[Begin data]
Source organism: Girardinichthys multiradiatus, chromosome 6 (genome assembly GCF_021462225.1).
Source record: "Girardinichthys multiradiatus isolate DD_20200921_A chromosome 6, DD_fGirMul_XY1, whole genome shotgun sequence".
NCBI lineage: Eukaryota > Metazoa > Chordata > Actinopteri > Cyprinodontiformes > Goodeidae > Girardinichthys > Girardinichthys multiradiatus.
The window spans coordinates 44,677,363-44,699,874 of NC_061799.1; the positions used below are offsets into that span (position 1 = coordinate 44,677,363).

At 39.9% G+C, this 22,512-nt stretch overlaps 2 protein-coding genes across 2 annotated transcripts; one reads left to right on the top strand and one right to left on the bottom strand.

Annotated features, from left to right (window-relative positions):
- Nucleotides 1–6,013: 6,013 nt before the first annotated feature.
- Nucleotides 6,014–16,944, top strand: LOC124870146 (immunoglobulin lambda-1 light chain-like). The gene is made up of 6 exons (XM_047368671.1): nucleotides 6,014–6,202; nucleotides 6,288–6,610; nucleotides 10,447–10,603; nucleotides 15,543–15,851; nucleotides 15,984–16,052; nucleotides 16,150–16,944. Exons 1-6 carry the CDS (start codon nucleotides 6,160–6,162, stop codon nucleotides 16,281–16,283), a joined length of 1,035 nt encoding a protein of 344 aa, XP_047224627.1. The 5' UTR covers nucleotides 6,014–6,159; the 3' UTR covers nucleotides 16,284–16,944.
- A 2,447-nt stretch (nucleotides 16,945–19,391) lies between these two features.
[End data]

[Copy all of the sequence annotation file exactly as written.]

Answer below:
Source organism: Girardinichthys multiradiatus, chromosome 6 (genome assembly GCF_021462225.1).
Source record: "Girardinichthys multiradiatus isolate DD_20200921_A chromosome 6, DD_fGirMul_XY1, whole genome shotgun sequence".
NCBI lineage: Eukaryota > Metazoa > Chordata > Actinopteri > Cyprinodontiformes > Goodeidae > Girardinichthys > Girardinichthys multiradiatus.
The window spans coordinates 44,677,363-44,699,874 of NC_061799.1; the positions used below are offsets into that span (position 1 = coordinate 44,677,363).

At 39.9% G+C, this 22,512-nt stretch overlaps 2 protein-coding genes across 2 annotated transcripts; one reads left to right on the top strand and one right to left on the bottom strand.

Annotated features, from left to right (window-relative positions):
- Nucleotides 1–6,013: 6,013 nt before the first annotated feature.
- Nucleotides 6,014–16,944, top strand: LOC124870146 (immunoglobulin lambda-1 light chain-like). The gene is made up of 6 exons (XM_047368671.1): nucleotides 6,014–6,202; nucleotides 6,288–6,610; nucleotides 10,447–10,603; nucleotides 15,543–15,851; nucleotides 15,984–16,052; nucleotides 16,150–16,944. Exons 1-6 carry the CDS (start codon nucleotides 6,160–6,162, stop codon nucleotides 16,281–16,283), a joined length of 1,035 nt encoding a protein of 344 aa, XP_047224627.1. The 5' UTR covers nucleotides 6,014–6,159; the 3' UTR covers nucleotides 16,284–16,944.
- A 2,447-nt stretch (nucleotides 16,945–19,391) lies between these two features.